Every year, more and more students arc enrolling in online courses. In many of those classrooms, students are required to work in groups on many different kinds of group projects. Because this method of learning is becoming so common, it is important to study how students communicate in online groups, and to uncover what patterns may lead to successful or unsuccessful group project outcomes. Such knowledge will help both teachers and students of the online classroom. For this research, several online student groups were observed. Results related to participation, task and social communication, gender, and student strategic choices are discussed. Participation varied widely, and students chose various communication methods besides online discussion. Task and social communication was noted, but the task communication was not always efficient. Participation levels and outcomes were also different based on the gender makeup of the groups. Finally, this study highlights ways in which students seem to be drawing on face-to-face classroom experiences as a model for how to interact in the online classroom.

Beyond Game Theory: Utilizing Negotiation Research in the Study of Interpersonal Conflict. Diana Hadad, Wayne State University

This literature review examines the applicability of negotiation, research to the study of" interpersonal conflict. Once firmly the domain of business scholars, this area of inquiry provides a foundation for the study of individual decision making and dyadic interaction in conflict situations. Negotiation research has been primarily limited to three approaches: Game Theory, individual differences, and social cognition. The first and most extensively explored is Game Theory, an approach that has been utilized by business scholars to examine transactions with fixed parameters. Its application to interpersonal conflict is limited because reactions do not generally fall within pre-established boundaries. Game Theory does, however, offer interpersonal scholars data regarding circumstances under which subjects deviate from game rules in order to privilege their relationships. The individual differences approach focuses on the impact of personality factors and psychological states. This assists our understanding of how similar conflict situations can have vastly different outcomes. The third approach is a social, cognition approach, which emphasizes that decisions are influenced by the perceptions and biases of decision makers. Combined, these approaches expand scholars' understanding of negotiation as an activity that serves to maintain and enhance personal relationships.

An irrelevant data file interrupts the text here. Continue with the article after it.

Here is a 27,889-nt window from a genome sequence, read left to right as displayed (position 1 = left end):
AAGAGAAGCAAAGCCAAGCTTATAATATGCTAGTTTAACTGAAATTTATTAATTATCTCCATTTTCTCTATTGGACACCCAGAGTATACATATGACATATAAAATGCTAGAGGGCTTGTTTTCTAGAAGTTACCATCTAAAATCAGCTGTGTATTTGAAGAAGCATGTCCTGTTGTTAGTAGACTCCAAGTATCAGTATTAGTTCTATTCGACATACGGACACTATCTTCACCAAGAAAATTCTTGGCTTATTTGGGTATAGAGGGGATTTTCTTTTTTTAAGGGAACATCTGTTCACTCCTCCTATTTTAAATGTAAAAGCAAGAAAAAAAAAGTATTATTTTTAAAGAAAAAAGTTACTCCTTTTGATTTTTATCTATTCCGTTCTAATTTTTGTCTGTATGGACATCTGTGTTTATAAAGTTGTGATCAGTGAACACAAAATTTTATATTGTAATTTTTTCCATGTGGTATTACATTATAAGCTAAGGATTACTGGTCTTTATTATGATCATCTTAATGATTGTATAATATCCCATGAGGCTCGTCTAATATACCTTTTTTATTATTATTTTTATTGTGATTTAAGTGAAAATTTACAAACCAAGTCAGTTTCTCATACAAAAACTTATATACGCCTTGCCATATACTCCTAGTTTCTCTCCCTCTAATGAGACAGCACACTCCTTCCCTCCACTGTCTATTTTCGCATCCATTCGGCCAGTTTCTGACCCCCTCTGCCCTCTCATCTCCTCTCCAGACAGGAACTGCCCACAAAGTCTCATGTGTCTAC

Save the Day, Fad in Love, or Be Frightened: Your Favorite Movie Genre May Affect Your Communication. Amy Capwell Burns, University of Toledo